That's right, kids are really good a imitation.  Even a 13-month-old child can remember an event a week after a single exposure.  Even when you don't realize it, your kids are watching the world around you.  What you allow into your child's brain influences their expectations about the world, which in turn influences not only what they are capable of perceiving, but their very behavior.

View on YouTube

Under 2? No TV for you!

Americans 2 years of age and older now spend an average of four hours and 49 minutes per day in front of the TV—20 percent more than 10 years ago. And we are getting this exposure at younger and younger ages, made all the more complex because of the wide variety of digital screen time now available. In 2003, 77 percent of kids under 6 watched television every day. And children younger than 2 got two hours and five minutes of “screen time” with TVs and computers per day. The average American is exposed to about 100,000 words per day outside of work. Fully 45 percent of those words come from television. The fact is, the amount of TV a child should watch before the age of 2 is zero.

View on YouTube

Want more?
View the Brain Rules and Brain Rules for Baby videos in HD
"Like" us on Facebook (Brain Rules and Brain Rules for Baby) to get notified about the latest videos and news


Raising a toast to the human brain

John Medina discusses Brain Rules with Warren Etheredge at The High Bar.


Brain Rules for Meetings

Molecular biologist John Medina, speaker and author of the best-selling book Brain Rules: 12 Principles for Surviving and Thriving at Work, Home, and School, didn't set out to become a media star. But he got so fed up with encountering myths about the brain - that you use only 10 percent of it, for example, or that there are right- and left- brain personalities - that he once threw a magazine across a seat on an airplane. (The flight, he notes, wasn't full.) "So I decided to write Brain Rules," Medina said, "as an attempt to say, ‘Look, here's what we do know, here's what we don't know, here are a few things you can try that might have an application in the business world - and the meetings world as well.'"

Not that Brain Rules will tell you how the brain operates. "We don't know squat about how the brain works," said Medina, who has focused on brain research for nearly three decades. He added: "I don't know how you know how to pick up a glass of water and drink it. But we do know the conditions that [the brain] operates best in, even if we don't know all the ins and outs of that operation."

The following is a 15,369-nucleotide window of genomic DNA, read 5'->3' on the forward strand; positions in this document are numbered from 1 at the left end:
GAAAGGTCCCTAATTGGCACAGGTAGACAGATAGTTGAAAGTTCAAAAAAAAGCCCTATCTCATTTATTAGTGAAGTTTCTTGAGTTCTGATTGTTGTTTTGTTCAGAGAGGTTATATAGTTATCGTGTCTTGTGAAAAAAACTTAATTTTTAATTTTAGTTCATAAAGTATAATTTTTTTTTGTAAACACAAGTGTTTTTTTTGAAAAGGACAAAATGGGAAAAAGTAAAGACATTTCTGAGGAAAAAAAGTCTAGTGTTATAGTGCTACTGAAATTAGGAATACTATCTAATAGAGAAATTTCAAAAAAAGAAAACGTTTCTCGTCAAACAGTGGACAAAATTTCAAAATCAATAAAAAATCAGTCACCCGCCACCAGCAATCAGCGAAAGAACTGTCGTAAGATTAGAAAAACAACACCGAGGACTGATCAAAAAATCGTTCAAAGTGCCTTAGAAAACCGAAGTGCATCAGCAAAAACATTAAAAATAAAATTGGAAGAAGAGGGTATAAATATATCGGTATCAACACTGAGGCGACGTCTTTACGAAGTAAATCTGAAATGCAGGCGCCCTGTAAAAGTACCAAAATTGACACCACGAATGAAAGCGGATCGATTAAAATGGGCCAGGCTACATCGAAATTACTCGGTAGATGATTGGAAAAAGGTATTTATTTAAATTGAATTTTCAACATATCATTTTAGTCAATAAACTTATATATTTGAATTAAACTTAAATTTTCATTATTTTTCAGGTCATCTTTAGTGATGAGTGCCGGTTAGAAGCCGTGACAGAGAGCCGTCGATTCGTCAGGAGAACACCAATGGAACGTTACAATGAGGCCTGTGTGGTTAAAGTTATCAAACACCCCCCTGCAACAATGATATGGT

Which of the 12 Brain Rules has the most impact on meetings?
Well, probably, the biggest one would have to be about attentional states. This rule is very simple: People don't pay attention to boring things. So if you really want to have a lousy meeting, make sure it's boring. If you want to have a lousy classroom, make sure it's boring. And if you want to vaccinate against the types of things that really do bore the mind, we have some understanding of that.

So how do you design a good meeting?
Here are the top three "brain gadgets" that probably have a bearing on the question. First, the human brain processes meaning before it processes detail. Many people, when they put meetings together, actually don't even think about the meaning of what it is they're saying. They just go right to the detail. If you go to the detail, you've got yourself a bored audience. Congratulations.
Second, in terms of attentional states, we're not sure if this is brain science or not, but certainly in the behavioral literature, you've got 10 minutes with an audience before you will absolutely bore them. And you've got 30 seconds before they start asking the question, "Am I going to pay attention to you or not?" The instant you open your mouth, you are on the verge of having your audience check out. And since most people have been in meetings - 90 percent of which have bored them silly - they already have an immune response against you, particularly if you've got a PowerPoint slide up there.

How do you then hold attention?
This is what you have to do in 10 minutes. You have to pulse what I just said - the meaning before detail - into it. I call it a hook. At nine minutes and 59 seconds, you've got to give your audience a break from what it is that you've been saying and pulse to them once again the meaning of what you're saying.

What is the third "brain gadget"?
The brain cycles through six questions very, very quickly. Question No. 1 is "Will it eat me?" We pay tons of attention to threat. The second question is "Can I eat it?" I don't know if you have ever watched a cooking show and have loved what they are cooking, but you pay tons of attention if you think there's going to be an energy resource. Question No. 3 is highly Darwinian. The whole reason why you want to live in the first place is to project your genes to the next generation - that means sex. So Question No. 3 is "Can I mate with it?" And Question No. 4 is "Will it mate with me?"